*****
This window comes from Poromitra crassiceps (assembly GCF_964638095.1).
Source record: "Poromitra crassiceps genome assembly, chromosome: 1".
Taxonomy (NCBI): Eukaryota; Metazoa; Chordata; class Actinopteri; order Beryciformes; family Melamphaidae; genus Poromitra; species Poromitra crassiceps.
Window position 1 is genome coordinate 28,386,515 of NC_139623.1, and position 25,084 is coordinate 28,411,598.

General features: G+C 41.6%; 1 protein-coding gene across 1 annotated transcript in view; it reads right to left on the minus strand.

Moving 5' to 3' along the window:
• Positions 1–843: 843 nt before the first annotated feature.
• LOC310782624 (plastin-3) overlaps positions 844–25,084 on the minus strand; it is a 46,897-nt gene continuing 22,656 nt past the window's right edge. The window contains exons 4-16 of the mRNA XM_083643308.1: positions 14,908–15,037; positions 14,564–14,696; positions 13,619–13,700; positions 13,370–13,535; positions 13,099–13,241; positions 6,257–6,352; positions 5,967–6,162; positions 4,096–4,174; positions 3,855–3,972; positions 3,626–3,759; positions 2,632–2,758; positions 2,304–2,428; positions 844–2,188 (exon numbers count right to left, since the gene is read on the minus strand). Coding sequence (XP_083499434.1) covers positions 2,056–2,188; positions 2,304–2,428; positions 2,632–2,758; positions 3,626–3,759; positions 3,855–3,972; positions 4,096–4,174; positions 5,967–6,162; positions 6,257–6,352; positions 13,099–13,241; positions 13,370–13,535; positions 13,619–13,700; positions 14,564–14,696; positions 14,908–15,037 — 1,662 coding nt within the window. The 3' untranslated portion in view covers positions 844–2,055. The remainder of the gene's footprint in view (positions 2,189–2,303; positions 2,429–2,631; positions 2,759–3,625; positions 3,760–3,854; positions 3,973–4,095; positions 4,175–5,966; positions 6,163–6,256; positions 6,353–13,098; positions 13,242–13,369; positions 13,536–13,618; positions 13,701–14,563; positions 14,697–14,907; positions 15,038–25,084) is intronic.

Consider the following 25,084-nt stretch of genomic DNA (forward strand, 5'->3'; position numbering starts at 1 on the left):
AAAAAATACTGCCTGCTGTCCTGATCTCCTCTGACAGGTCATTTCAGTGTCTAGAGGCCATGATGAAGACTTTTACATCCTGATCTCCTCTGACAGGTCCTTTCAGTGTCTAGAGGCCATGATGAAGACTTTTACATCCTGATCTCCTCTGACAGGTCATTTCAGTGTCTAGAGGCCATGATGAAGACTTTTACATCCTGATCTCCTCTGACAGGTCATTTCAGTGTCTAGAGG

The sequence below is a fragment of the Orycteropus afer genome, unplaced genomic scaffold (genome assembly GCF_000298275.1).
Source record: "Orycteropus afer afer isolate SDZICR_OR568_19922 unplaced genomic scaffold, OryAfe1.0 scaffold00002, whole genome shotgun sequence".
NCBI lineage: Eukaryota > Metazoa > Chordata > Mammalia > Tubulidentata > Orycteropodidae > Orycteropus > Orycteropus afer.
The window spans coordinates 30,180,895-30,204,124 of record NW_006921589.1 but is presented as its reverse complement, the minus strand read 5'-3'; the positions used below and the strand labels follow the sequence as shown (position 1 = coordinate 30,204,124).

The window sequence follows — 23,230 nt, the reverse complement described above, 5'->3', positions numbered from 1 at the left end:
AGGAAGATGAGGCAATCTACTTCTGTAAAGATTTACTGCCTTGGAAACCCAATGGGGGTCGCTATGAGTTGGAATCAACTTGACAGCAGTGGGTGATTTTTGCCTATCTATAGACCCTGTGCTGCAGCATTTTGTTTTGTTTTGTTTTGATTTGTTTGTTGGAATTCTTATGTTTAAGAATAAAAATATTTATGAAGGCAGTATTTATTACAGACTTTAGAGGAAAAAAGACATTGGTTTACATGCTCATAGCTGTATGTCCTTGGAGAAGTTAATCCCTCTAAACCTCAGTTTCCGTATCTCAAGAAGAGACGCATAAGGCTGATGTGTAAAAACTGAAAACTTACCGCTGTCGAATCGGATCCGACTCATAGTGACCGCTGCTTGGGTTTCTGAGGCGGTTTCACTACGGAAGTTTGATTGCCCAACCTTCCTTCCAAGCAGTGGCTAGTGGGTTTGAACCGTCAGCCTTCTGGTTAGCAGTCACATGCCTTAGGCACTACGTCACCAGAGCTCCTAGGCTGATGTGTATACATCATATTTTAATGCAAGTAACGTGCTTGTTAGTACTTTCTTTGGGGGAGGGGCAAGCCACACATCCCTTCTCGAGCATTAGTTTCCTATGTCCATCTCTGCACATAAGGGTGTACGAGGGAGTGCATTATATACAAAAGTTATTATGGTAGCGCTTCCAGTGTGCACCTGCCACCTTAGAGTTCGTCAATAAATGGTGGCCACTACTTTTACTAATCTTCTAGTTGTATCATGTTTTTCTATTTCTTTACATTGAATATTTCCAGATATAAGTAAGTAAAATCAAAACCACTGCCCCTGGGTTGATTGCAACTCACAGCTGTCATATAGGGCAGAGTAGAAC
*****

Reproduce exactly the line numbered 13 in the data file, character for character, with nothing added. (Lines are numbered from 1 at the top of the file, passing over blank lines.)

NCBI lineage: Eukaryota > Metazoa > Chordata > Mammalia > Tubulidentata > Orycteropodidae > Orycteropus > Orycteropus afer.